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Discussion Starter · #1 ·
Is it a hassle flying with a pump, I never had problems with my syringes and supplies......just curious
 

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Is it a hassle flying with a pump, I never had problems with my syringes and supplies......just curious
I am curious to see who if anyone answers this question. My husband and I went on our belated honeymoon (about two years ago) and it was the first time he had ever flown. We did not know much about how to fly with his insulin pump.

He just tried to tell them that he was wearing one and then they pulled him to the side and patted him every which way to Sunday and also said he was the "random" person every time as well checking his hands for explosives etc. We had his supplies in a case and they took off with it for awhile and disappeared which made me nervous. Also because they wouldn't let me follow and stand next to him. I was left to run after both our stuff on the conveyer belt.

That being said, we think perhaps it would have gone smoother had he spoken to someone who had flown with a pump. We thought perhaps had he taken off his pump and put it in his insulin case he could have perhaps gone straight through to the other side and then collected his supplies when they brought them back. Dunno.

Was like no one had ever seen an insulin pump before.

Definitely would like to hear what other people's strategies have been. There has got to be an easier way.
 

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Hopefully since we flew two years ago, it has become more routine for them to see insulin pumps come through the line.
 

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Discussion Starter · #5 ·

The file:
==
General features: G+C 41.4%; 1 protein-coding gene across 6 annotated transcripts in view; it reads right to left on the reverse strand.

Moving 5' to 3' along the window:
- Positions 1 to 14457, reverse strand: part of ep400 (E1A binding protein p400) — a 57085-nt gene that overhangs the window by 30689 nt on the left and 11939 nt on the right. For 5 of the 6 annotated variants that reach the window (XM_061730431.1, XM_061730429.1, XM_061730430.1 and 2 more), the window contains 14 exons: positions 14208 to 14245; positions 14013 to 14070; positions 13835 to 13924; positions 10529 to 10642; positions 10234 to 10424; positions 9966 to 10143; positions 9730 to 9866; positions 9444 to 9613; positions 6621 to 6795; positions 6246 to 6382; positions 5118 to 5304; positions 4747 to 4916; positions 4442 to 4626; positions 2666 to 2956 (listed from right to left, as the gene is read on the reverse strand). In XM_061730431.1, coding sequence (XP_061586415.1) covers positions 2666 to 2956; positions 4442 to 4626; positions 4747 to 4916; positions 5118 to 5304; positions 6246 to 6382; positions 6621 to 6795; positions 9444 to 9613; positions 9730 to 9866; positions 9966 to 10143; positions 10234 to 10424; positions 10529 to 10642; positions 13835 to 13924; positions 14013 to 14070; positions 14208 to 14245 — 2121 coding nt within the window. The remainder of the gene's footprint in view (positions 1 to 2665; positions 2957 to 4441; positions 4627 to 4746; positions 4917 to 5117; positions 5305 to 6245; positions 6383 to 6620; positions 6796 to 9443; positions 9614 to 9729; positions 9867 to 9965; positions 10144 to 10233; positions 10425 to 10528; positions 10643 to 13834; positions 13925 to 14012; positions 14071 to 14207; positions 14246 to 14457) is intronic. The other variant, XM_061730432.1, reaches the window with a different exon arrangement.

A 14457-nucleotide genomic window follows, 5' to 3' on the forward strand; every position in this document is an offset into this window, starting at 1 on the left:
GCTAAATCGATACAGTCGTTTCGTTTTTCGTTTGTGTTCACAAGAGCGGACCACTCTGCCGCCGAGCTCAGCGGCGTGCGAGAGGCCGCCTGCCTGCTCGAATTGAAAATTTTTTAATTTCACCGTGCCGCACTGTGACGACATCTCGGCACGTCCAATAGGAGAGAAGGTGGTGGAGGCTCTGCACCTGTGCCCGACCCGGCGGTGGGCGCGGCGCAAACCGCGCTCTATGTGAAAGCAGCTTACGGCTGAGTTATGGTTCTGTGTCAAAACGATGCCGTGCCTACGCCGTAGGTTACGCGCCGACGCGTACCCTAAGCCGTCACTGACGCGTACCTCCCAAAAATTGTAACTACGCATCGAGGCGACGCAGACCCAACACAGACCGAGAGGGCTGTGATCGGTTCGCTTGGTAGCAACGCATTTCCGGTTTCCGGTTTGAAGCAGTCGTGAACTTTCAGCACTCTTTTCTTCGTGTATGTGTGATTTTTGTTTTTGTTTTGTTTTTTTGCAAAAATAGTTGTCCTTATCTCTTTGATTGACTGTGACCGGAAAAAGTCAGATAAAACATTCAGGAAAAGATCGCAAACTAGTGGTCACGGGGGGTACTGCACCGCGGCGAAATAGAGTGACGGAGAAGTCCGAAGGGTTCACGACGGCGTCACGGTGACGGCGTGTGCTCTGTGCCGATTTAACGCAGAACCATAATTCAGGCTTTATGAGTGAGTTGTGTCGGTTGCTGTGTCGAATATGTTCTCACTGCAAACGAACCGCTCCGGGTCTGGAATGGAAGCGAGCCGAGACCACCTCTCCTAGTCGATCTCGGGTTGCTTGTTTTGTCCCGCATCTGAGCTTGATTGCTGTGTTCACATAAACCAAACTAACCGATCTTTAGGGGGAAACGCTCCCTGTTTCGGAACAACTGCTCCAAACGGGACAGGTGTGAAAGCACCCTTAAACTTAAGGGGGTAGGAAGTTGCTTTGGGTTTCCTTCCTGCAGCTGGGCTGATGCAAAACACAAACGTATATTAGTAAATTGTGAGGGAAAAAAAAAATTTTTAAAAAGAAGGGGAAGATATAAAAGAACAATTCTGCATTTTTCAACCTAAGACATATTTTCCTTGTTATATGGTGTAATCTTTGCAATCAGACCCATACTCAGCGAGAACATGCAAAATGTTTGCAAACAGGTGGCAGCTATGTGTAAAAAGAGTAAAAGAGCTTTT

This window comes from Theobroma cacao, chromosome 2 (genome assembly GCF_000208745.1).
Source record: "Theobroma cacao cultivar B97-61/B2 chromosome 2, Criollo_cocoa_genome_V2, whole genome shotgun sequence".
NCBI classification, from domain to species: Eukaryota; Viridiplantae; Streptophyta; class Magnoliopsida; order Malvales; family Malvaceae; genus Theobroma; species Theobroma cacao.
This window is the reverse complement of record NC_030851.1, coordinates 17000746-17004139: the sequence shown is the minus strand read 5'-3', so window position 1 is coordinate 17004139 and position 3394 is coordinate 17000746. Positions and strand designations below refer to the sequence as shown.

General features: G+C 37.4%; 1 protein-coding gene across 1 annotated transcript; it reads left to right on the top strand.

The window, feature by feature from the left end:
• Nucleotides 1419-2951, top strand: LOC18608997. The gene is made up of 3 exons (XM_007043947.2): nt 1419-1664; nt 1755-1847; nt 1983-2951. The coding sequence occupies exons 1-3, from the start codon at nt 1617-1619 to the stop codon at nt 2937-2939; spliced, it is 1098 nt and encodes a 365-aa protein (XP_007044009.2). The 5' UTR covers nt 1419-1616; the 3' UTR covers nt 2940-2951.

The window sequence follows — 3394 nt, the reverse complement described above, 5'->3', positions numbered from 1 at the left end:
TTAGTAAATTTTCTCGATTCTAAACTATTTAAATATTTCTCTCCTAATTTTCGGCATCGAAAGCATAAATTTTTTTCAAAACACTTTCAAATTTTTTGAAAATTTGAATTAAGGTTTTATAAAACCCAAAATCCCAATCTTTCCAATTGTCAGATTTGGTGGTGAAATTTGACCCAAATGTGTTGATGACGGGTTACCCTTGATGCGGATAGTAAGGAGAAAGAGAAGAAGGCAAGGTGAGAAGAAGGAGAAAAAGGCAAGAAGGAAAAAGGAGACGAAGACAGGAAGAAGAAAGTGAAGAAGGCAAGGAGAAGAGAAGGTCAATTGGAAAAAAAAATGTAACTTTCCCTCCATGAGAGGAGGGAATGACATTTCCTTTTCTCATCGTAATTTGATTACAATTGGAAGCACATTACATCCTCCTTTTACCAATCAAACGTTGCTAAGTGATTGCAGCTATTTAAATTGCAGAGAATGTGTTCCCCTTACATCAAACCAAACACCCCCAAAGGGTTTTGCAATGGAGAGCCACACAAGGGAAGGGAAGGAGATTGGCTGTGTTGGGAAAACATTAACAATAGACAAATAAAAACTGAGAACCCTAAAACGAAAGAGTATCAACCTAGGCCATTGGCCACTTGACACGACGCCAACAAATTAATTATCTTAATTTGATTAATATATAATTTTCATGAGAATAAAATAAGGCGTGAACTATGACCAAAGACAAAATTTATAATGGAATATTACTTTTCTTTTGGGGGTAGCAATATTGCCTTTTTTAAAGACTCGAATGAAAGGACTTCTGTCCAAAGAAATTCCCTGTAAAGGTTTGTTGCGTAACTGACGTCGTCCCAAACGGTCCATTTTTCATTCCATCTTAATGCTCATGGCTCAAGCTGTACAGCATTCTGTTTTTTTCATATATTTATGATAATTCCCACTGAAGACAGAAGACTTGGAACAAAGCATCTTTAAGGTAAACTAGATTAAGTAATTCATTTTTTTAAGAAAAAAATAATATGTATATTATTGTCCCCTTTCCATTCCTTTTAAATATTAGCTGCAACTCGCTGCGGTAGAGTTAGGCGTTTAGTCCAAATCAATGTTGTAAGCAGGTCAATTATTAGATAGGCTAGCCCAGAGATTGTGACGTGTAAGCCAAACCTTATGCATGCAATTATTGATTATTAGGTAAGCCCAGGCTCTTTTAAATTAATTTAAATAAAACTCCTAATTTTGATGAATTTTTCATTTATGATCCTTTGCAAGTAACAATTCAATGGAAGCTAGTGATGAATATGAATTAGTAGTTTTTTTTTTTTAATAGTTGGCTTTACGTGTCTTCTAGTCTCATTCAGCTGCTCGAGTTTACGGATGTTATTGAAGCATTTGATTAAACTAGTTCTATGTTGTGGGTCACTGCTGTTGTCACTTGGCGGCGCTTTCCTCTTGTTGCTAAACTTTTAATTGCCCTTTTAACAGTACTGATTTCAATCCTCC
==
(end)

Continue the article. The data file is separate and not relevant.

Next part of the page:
Thanks annsrum, sounds like a lot of hassle, we travel south every year and this is one question that I needed answered before I decide on using the pump or not
 

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Thanks annsrum, sounds like a lot of hassle, we travel south every year and this is one question that I needed answered before I decide on using the pump or not
WHOA! I wouldn't skip using the pump for this reason though! My husband said the pump changed his life. He said he cannot even imagine going back to the ways things were before. He LOVES his pump. His control has greatly increased since he got the pump. Definitely do not skip the pump for travel reasons. That is what like maybe once a year inconvenience compared to the every day loveliness that is the pump!

I just think maybe there is an easier way to get through security, but DEFINITELY don't let that stop you from getting a pump!!!!
 

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Flying with a pump gives you preferential treatment. The pat down is no big deal and you go strait to the front of the line. I didn't have any trouble what so ever. Only took me 30 minutes to go thru security and get myself dressed again.

Sent from my iPhone using Diabetes